There’s a reason we pay others to kill our animals for us. And there’s a reason why the process is kept hidden. If people could see what really goes on inside a slaughterhouse, the world would have a lot more vegans. Activists around the world risk going to prison in order to reveal what the industry doesn’t want you to know. And the activists you’ll meet today risked everything to expose the horrific process of Australian pig slaughter. They entered the belly of the beast, locked themselves in the gas chamber, and shut down the slaughterhouse. [tweet this]
I have a video post called “The Nicest Way to Die,” which shows what is heralded as the most humane method of slaughtering pigs. The footage is from slaughterhouses in Australia but the method of carbon dioxide chamber stunning, is employed worldwide. You can see this PDF for a list of countries that have purchased gas chambers from the very same manufacturer (Butina).
The activists you’re about to meet are part of Animal Liberation Victoria who, with Animal Liberation New South Wales, risked their freedom to obtain this undercover footage and their safety when they climbed into the gas chambers to shut down the slaughterhouse and expose the latest humane lie. [tweet this]
I had the honor of speaking with Kristin, who was a part of the group on the outside of the slaughterhouse and Tim who was one of the activists chained inside the chamber itself. I show behind the scenes footage in the video above but nothing overtly graphic I highly encourage you to watch The Nicest Way to Die to see the truth they risked so much to expose.
Kristin first spoke to the genesis of this action:
Kristin: “Patty Mark, the founder of ALV, has been wanting to do a slaughterhouse action for quite a while, so she wanted to tie it in with, you know, the celebration that many people have in Australia of being Christmas. When obviously it’s a time where there’s a lot of, sadly a lot of pigs on people’s plates at that time of year, and try to draw that connection – people celebrating peace, apparently, with violence on their tables.”
Tim: “[It’s] to shine a light on this idea of humane killing, these places, you know they claim that their humanely killing pigs, and I don’t know if you saw the footage but it clearly shows that, you know, that they’re being terrorized There’s a lot of fear and suffering that goes on.” [tweet this]
Kristin described ALV’s efforts to bring the hidden realities of what goes on inside slaughterhouses into the public sphere:
Kristin: “As part of the action we had a PA system out the front with recording of the sounds from inside to try to make that connection. We obviously were hoping the mainstream media would use that sound, but sadly they didn’t, which I guess isn’t surprising for mainstream primetime TV. It’s just that that’s how horrifying it is. So that was unfortunate, but we tried.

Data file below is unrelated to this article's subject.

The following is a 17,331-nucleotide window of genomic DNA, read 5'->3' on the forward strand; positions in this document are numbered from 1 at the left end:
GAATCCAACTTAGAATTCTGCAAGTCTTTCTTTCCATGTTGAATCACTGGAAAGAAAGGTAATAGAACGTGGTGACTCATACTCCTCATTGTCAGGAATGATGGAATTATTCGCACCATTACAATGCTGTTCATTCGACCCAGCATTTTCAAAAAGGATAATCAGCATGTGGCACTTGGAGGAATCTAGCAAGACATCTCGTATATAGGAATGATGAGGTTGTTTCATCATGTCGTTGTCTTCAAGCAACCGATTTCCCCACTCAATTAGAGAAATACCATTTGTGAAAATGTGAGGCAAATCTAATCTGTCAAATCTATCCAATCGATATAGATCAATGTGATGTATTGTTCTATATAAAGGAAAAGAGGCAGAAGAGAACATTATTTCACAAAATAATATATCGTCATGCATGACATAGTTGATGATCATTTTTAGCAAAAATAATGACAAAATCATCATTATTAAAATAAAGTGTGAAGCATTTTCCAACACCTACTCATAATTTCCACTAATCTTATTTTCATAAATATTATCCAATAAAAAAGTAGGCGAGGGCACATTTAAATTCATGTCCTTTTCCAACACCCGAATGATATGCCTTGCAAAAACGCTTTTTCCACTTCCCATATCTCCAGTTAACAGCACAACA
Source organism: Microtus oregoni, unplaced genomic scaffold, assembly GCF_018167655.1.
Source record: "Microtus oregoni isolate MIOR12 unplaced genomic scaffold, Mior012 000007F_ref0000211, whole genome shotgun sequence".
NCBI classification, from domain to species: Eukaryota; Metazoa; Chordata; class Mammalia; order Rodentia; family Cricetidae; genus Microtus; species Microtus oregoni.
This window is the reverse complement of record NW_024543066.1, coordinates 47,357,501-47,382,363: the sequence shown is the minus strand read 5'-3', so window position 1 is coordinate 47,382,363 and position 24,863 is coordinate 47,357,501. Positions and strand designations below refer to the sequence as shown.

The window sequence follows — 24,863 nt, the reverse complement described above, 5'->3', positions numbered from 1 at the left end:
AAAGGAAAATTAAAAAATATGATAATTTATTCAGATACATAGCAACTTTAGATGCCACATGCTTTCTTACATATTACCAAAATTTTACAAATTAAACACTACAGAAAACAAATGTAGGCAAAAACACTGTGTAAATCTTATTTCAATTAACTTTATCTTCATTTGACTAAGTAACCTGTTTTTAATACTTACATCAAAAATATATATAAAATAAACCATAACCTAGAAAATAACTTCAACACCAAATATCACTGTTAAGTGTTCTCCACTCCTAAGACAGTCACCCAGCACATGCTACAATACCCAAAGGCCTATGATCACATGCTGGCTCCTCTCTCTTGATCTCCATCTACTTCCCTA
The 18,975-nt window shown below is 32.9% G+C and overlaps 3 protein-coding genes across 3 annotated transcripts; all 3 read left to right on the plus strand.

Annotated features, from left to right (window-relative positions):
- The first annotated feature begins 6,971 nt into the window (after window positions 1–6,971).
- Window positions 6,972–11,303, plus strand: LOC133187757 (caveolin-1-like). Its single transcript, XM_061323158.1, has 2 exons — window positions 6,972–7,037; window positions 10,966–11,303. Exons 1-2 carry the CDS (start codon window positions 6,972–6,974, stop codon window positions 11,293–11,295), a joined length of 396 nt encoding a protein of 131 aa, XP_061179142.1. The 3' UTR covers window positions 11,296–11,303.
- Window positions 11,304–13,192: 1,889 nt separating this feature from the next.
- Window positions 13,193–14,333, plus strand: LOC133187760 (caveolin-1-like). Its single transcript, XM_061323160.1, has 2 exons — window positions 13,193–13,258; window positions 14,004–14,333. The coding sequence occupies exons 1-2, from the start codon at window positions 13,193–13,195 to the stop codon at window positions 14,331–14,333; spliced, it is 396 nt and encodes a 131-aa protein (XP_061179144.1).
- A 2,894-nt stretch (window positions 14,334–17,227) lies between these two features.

We knew it need to be as, to-get as much coverage as we wanted was the lock on in the chamber, I mean otherwise it would have just been a few people on a roof and a few people out on the street with banners which we’ve seen. It was really the gas chamber that needed to bring it all together and was obviously the most risky, how to get in there, what time to go in, when it’s a 24/7 – I mean the killing doesn’t start until early morning, but there’s people there through the night. Deciding how best to do that was really difficult. Everything ran so smoothly to plan that we were kind of all blow away ourselves, it was quite emotional. Yeah, we were all kind of shocked.”
I next asked Tim about his experience entering the gas chamber:
Tim: “Myself and three other people, Noah, Jonathan and Bonnie, we sort of locked on at the entrance to the chamber, so basically the point where the door opens, where the pigs are pushed into, and we locked on with chains and bicycle locks to some bars in the area.
Being in that space and being in that entry point, where yeah, so many have gone through, and that’s where they die, like so many, and there’s so much suffering at that point, so much terror. And also knowing that the pigs were there in the pens, just knowing that was going to happen to them as well, particularly as we walked out, seeing them all there, and seeing the workers start to operate the machinery and start them moving. It was pretty hard to see all that.
I think it was around about four, five hours maybe, in the end, and eventually the police cut the chains and they pulled us out of there. Essentially, what it’s doing is it’s asphyxiating the pigs, so they start to panic because they can’t breathe, and then the carbon dioxide gas also when it gets into their sensitive mucous membranes – the eyes, the nose, the throat, the lungs – where it sort of interacts with moisture, becomes carbonic acid, so it starts to burn.” [tweet this]